Although her roots date back to the punk rock and new wave eras, Anne Clark, through collaborations with other artists and a willingness to experiment, explored a varied musical territory. “For me as a writer I switch from every emotion, from A to Z,” she commented to Bernard Van Isacker for SideLine magazine. “And maybe A is gentle and quiet and Z an angry, violent or extreme emotion. We are constantly changing, we are never exactly the same. So it makes perfect sense to me that my music shouldn’t remain constantly the same.”
Seemingly by instinct, Clark was never one to follow prescribed notions about artistic expression and culture. Born on May 14, 1960, in Croydon, South London, England, to an Irish mother and a Scottish father, Clark felt alienated from social life as a teen and took refuge in art, books, and music to find a sense of connection. At the age of 16, Clark, desiring practical involvement in the world around her, left school in search of a more active education. Although her appetite for literature and music continued to escalate, Clark soon realized that she needed to make a living. Thus, she took a number of jobs, including working as a care assistant in a psychiatric hospital just outside London.
After this, Clark found a job more directly related to music at Bonaparte’s—Bromley, South London’s premiere record store and independent label. Her timing could not have been better as the punk scene was just about to explode in London. With the emergence of punk rock, Clark—who shared in punk’s disregard for formal institutions and traditional means of self expression—finally found a place where she felt she fit in. Suddenly, so many young people, regardless of social standing or level of education and formal training, were discovering ways to express themselves. Some formed bands, while others turned to writing, dancing, and the theater.
Inspired by punk’s entirely new take on music, art, and society in general, Clark decided to branch out from her record store job. Located next door to Bonaparte’s was the Warehouse Theatre, a venue that had been struggling financially to stay afloat for some time. For well over a year, Clark pleaded with the Warehouse to support an idea she had—to put on music, dance, and theater acts from the emerging punk and new wave scene. Although wary about the concept at first, the owners eventually conceded, and for nearly two years, Clark worked as an unpaid administrator at the Warehouse. While in this position, she booked sell-out shows for acts such as Paul Weller, Linton Kwesi-Johnson, the Durutti Column, French & Saunders, and Ben Watt of Everything But the Girl.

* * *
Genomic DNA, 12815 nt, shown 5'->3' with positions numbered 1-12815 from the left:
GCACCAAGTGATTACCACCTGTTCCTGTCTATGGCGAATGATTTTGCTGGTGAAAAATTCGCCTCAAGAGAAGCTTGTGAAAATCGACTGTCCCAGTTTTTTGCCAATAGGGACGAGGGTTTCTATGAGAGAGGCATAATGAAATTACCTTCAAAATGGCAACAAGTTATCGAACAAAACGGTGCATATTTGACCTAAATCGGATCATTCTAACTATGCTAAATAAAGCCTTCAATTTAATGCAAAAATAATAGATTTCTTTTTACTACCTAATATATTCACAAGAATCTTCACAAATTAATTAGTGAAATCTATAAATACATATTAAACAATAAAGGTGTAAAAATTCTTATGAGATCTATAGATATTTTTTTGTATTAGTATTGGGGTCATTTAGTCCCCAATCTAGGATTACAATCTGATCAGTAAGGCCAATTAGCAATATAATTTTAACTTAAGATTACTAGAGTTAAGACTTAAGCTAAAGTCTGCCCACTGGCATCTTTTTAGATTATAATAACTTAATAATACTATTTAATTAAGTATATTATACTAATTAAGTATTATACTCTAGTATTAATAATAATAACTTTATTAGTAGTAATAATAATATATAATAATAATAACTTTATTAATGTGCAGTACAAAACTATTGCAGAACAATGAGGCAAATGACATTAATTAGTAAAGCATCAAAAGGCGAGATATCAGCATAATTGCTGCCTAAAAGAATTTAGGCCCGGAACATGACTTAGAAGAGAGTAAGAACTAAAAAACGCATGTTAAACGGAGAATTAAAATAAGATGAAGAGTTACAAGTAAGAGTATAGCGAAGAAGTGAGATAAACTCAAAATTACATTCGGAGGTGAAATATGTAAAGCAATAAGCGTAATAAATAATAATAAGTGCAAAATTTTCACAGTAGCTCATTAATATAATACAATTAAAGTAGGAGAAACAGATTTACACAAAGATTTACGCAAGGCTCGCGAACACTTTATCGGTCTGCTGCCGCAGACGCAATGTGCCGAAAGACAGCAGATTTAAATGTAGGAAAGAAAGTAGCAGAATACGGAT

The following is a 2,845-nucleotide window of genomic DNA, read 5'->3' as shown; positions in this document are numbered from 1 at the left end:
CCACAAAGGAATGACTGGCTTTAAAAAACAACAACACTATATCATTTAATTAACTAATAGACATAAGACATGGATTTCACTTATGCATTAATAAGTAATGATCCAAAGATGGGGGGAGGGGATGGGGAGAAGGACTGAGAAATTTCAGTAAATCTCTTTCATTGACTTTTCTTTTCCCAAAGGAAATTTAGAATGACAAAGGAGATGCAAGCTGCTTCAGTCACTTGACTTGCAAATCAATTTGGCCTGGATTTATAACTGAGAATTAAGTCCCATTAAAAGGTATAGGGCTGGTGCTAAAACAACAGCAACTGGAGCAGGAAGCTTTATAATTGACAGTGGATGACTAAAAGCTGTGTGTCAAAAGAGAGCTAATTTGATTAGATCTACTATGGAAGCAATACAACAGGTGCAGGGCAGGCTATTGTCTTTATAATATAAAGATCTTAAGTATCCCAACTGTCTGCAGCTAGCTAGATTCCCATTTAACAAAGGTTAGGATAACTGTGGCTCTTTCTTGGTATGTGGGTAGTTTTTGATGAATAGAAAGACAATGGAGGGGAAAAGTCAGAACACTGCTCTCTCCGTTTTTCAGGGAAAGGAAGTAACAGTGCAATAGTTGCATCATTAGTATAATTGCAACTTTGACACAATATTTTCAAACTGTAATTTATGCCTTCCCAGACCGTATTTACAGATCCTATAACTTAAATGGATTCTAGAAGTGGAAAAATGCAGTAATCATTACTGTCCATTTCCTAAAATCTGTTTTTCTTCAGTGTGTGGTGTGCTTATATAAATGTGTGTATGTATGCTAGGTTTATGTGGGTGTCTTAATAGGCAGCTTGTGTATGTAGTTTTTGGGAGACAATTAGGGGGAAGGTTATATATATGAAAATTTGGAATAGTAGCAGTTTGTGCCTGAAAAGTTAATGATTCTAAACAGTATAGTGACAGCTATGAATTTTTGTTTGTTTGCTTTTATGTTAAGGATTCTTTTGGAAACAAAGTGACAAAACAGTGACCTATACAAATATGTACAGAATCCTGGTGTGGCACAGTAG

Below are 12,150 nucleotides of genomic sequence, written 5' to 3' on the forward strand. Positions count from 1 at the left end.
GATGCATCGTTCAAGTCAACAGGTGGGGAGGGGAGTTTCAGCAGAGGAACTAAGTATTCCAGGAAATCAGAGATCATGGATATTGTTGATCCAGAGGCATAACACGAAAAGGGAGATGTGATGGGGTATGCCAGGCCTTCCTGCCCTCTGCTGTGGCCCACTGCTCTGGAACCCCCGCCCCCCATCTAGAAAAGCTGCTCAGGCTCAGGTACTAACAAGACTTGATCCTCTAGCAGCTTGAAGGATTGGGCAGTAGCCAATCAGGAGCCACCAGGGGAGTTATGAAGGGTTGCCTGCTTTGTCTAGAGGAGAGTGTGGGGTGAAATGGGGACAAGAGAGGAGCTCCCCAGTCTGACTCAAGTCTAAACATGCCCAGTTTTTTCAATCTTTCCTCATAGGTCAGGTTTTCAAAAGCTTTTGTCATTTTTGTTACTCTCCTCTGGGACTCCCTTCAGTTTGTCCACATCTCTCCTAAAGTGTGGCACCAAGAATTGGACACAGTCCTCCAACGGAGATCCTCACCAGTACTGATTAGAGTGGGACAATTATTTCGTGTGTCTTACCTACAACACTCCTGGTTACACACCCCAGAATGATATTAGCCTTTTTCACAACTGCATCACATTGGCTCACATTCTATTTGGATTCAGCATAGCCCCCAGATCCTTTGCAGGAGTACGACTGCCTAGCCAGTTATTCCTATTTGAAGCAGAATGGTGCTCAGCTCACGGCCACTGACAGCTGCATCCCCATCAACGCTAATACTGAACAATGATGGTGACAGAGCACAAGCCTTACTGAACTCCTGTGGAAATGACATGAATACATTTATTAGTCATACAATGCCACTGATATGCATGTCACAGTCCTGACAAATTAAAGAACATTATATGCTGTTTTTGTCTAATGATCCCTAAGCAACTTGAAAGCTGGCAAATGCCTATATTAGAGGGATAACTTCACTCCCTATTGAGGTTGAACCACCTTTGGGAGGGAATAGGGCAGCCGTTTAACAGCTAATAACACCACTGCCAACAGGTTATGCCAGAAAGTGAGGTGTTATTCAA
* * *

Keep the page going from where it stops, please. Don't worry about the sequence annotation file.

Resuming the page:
During this time, Clark additionally served as co-editor of Weller’s Riot Stories, a publishing company set up to advance the work of young, unknown writers. This enterprise led an established publisher, Faber, to issue
Born on May 14, 1960, in Croydon, South London, England.
Booked punk and new wave acts at the Warehouse Theatre, late-1970s and early-1980s; signed with the Virgin group, released The Sitting Room EP, 1982; released Joined Up Writing, 1984; released Hopeless Cases, 1987; released The Law Is An Anagram Of Wealth, 1993; released tribute album, Just After Sun-set—The Poetry Of R.M. Rilke, 1998.
Addresses: Record company —Indigo Records. Website —Anne Clark Official website: http://www.anneclark.com.
an anthology of young writers’ work titled Hard Lines, which was re-printed three times. As for her own writing, Clark took on several television projects for the British Broadcasting Corporation. She also wrote the script for a Channel 4 film called Sketch For Someone, which featured contributions from Patrik Fitzgerald and the Durutti Column.
All the while, Clark had been experimenting with text and instrumentation, taking decisive steps toward making music. With backing provided by the local band A Cruel Memory, she made her spoken-word performance debut at Richard Strange’s Cabaret Futura in London with Depeche Mode and gained a respectable following for subsequent shows. These early poetry recitations, according to Chris Lark in Rock: The Rough Guide, were “as gripping as the work of earlier punk-scene spoken-word stars Patti Smith and John Cooper Clarke.”
Clark’s tales about urban decay and everyday problems set to the moody drums and keyboards of A Cruel Memory resulted in a record deal with the Virgin label Schallplatten GmbH, which issued her debut recording, The Sitting Room, in 1982. For this solid, haunt-ingly atmospheric EP, Clark collaborated with the first of numerous songwriting partners, A Cruel Memory’s Dominic Appleton, formerly of This Mortal Coil and Breathless.
On her follow-up, Changing Places LP in 1983, Clark teamed with keyboardist David Harrow, an old friend from her days at the Warehouse Theatre. The two musicians clicked immediately, and through their shared fascination with keyboards, synths, and samples, Clark and Harrow developed sounds that would inspire the techno movement some ten years later. A startling departure from Clark’s first recording, Changing Places featured Harrow’s inventive keyboard riffing on one side and Vini Reilly’s (of the Durutti Column) cinematic guitar work on the other, while Clark herself revealed a maturing poetic talent, as evidenced on tracks such as “Wallies” and “Sleeper in Metropolis.”
Combining the solemness of The Sitting Room with the pre-techno stylings of Changing Places, Clark, aided by Harrow as well as pianist Virginia Astley, returned in 1984 with the six-song EP Joined Up Writing. Although it became one of Clark’s most notable records, featured her well-known song “Our Darkness,” and helped to establish her music outside of England, Virgin, insisting on bigger sales, moved the artist to the more commercial 10 Records label. Paired with producer John Foxx, a founding member of Ultravox, Clark returned in 1985 with the more polished Pressure Points album. Still, Clark’s work failed to sell in significant numbers.